Valuing the Price Our Customers Pay

July 29, 2013 · 0 comments

in Business

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The day before yesterday, during the Saturday meeting with our customer care executives, I listened to one of them who said that an effective way to win customers’ buying decision is reducing the price.

Of course, this is the easy way out, endorsed by most people in sales.

I spoke to the executives about the difference between ‘Price’ and ‘Value.’ Price is what we as an organization get, for the service we provide. Value is what the customer gets in return for the price he pays.

If we can offer the customer a greater value than the price he pays, he will be happy with us and feel convinced that he is the winner in the transaction. The question is how we perceive the value we offer customers.

Service Square is not on the back-foot when it comes to the value we provide to customers. Almost every customer who has tasted our service would vouch for the excellent quality of service. Our teams have their uniforms. During the 13 years we have been in this business, we have heard about pilferage just once or twice. And, our house keeping teams are extremely cordial with customers. Finally, we are always honest in our business practices with our customers.

How does a customer know that he has got more value than the price he or she pays? When he or she feels it inside. When there is a surge of happiness within the customer at witnessing a service beyond the realms of his expectations or imagination, then we know that we have made the customer win in the transaction.

Being in a service business is the art of creating experiences for customers. Mere transactions are what normally customers get. To provide experiences, companies and their people need to work with their heart.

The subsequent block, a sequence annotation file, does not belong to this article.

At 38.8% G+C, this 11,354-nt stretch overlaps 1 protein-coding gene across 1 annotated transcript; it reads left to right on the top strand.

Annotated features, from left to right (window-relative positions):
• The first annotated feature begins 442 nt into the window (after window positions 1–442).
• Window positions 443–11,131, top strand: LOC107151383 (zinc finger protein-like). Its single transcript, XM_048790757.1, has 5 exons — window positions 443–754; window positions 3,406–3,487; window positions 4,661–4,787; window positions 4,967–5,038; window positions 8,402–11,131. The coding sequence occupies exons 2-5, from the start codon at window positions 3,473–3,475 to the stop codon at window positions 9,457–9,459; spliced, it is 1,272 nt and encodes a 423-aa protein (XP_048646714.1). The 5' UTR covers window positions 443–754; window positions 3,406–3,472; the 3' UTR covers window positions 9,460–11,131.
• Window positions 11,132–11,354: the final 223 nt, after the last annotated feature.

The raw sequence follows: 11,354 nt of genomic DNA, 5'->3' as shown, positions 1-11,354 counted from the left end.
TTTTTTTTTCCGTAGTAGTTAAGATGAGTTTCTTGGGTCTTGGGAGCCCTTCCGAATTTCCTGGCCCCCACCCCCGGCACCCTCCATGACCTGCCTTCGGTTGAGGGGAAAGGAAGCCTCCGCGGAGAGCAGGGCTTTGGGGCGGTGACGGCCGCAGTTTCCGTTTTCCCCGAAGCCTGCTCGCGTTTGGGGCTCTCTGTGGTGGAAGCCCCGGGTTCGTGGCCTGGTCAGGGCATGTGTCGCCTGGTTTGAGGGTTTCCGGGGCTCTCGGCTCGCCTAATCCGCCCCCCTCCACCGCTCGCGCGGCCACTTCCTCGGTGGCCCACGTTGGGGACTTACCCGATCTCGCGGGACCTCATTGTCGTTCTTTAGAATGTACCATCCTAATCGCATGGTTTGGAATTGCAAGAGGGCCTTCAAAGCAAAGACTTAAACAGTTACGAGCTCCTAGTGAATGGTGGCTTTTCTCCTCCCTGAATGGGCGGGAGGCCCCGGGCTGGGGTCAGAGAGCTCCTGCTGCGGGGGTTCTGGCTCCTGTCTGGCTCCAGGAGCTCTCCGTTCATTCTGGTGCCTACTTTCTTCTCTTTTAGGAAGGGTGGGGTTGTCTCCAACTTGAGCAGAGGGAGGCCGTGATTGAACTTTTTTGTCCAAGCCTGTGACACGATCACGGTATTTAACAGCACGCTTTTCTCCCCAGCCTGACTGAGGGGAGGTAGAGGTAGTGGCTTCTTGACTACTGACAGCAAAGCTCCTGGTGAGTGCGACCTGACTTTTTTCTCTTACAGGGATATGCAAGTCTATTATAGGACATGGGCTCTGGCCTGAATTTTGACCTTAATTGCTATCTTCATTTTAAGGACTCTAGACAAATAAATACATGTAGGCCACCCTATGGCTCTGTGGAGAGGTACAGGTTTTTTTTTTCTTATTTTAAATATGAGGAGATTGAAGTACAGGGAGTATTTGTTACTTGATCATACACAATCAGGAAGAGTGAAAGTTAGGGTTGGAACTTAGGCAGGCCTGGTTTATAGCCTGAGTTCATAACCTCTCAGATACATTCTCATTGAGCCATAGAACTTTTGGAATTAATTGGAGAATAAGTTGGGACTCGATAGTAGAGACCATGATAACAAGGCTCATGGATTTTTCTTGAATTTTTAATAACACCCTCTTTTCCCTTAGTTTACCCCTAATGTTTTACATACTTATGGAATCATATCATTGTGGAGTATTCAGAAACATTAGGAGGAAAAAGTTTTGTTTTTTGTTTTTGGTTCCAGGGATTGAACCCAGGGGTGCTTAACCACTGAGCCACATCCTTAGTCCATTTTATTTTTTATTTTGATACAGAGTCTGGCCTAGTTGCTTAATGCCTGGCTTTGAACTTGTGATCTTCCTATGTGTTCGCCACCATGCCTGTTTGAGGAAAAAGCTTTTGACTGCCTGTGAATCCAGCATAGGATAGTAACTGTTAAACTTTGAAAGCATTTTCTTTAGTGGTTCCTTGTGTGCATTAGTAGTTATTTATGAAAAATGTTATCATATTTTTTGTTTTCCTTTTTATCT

Not that we do not have areas to improve. For one, we can improve on the timings. Secondly, we can also expand the list of services so that we emerge as a one-stop-shop for house keeping services.

Communicating with customers about the value we offer should rest with everyone at Service Square. I reminded the executives that their loyalty with regard to money matters should always be with the company. And, on matters concerning value, they should always be on the side of customers.

Customer care executives should listen to customers’ feedback and take steps to bring to the notice of the company any areas of service deficiency. Such feedback mechanisms can vastly improve service delivery levels.

I dream of a day when Service Square will not negotiate pertaining to our price. Our service is for those who can afford our quality and the value we provide. Those who treasure value would not really haggle over price. This would mean that we have to cater to the rich sections of the society in Chennai.

How I wish everyone is rich enough to afford the good things of life!

Here’s the contrast and challenge offered by life to me – to reach for and live a life of abundance.

After the meeting, I went to a shop to buy some mangoes. I left it to the shop keeper to select the good ones. When I reached home and opened the bags containing the mangoes, I found a few of them were over ripe.

The fruits in that shop were not accessible to customers and they had no way of choosing – after feeling the fruits with their hands. I made a mental note that I should not go to that shop again. Perhaps the fruit vendor has lost a customer for good. He made me lose in that transaction.

My wish is that Service Square should never lose a customer because of thinking small and exploiting a trusting customer.

Finally we now have a software to keep track of customer satisfaction and this could act as a spring board to offering greater value to our customers. I invested a lot of time this morning with Mathan and the tele-calling executive to study how effectively we are using the software. There are some modifications necessary, but this can serve us very well.

Neale’s message today created a great impact on me. Though I had read it earlier too, today the effect was deeply felt. He used a quote by Wallace D. Wattles:

Every action is either strong or weak,

And when every action is strong we are successful.

What this message brought to me is, whatever I do, do it passionately. And, put a lot of feelings and emotions behind everything I do.

There is something about Neale’s message which resonate within me – almost always.

I have to tend to Service Square with more commitment and conviction. And with huge depths of feelings and passion.

So also with my new love – Training.

 

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